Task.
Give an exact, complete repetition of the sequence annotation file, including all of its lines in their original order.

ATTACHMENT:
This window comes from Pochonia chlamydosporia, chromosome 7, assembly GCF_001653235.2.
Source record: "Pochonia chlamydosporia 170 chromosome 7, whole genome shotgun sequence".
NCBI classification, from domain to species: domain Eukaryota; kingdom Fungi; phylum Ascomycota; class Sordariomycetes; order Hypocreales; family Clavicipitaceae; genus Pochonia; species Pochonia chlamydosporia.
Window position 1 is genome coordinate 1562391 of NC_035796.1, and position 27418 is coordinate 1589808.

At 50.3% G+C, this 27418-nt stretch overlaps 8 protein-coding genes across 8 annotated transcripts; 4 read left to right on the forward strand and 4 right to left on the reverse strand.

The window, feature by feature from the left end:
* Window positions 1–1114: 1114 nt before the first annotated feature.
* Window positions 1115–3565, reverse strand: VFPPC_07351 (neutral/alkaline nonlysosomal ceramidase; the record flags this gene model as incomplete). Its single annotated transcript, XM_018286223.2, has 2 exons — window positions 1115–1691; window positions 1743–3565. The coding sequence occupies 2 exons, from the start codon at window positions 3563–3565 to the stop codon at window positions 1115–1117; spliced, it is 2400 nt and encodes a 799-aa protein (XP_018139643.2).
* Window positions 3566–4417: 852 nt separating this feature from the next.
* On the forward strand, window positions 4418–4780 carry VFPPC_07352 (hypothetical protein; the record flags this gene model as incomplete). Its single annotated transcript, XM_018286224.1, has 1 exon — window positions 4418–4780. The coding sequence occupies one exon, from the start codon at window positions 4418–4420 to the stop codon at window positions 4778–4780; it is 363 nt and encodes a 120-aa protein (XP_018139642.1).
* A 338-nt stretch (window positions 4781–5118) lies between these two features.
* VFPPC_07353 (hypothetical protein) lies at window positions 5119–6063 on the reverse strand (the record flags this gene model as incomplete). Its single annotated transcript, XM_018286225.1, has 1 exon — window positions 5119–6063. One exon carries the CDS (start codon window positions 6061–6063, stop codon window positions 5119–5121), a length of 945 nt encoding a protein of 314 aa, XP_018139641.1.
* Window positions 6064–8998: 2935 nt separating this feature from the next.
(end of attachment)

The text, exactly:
This window comes from Pochonia chlamydosporia, chromosome 7, assembly GCF_001653235.2.
Source record: "Pochonia chlamydosporia 170 chromosome 7, whole genome shotgun sequence".
NCBI classification, from domain to species: domain Eukaryota; kingdom Fungi; phylum Ascomycota; class Sordariomycetes; order Hypocreales; family Clavicipitaceae; genus Pochonia; species Pochonia chlamydosporia.
Window position 1 is genome coordinate 1562391 of NC_035796.1, and position 27418 is coordinate 1589808.

At 50.3% G+C, this 27418-nt stretch overlaps 8 protein-coding genes across 8 annotated transcripts; 4 read left to right on the forward strand and 4 right to left on the reverse strand.

The window, feature by feature from the left end:
* Window positions 1–1114: 1114 nt before the first annotated feature.
* Window positions 1115–3565, reverse strand: VFPPC_07351 (neutral/alkaline nonlysosomal ceramidase; the record flags this gene model as incomplete). Its single annotated transcript, XM_018286223.2, has 2 exons — window positions 1115–1691; window positions 1743–3565. The coding sequence occupies 2 exons, from the start codon at window positions 3563–3565 to the stop codon at window positions 1115–1117; spliced, it is 2400 nt and encodes a 799-aa protein (XP_018139643.2).
* Window positions 3566–4417: 852 nt separating this feature from the next.
* On the forward strand, window positions 4418–4780 carry VFPPC_07352 (hypothetical protein; the record flags this gene model as incomplete). Its single annotated transcript, XM_018286224.1, has 1 exon — window positions 4418–4780. The coding sequence occupies one exon, from the start codon at window positions 4418–4420 to the stop codon at window positions 4778–4780; it is 363 nt and encodes a 120-aa protein (XP_018139642.1).
* A 338-nt stretch (window positions 4781–5118) lies between these two features.
* VFPPC_07353 (hypothetical protein) lies at window positions 5119–6063 on the reverse strand (the record flags this gene model as incomplete). Its single annotated transcript, XM_018286225.1, has 1 exon — window positions 5119–6063. One exon carries the CDS (start codon window positions 6061–6063, stop codon window positions 5119–5121), a length of 945 nt encoding a protein of 314 aa, XP_018139641.1.
* Window positions 6064–8998: 2935 nt separating this feature from the next.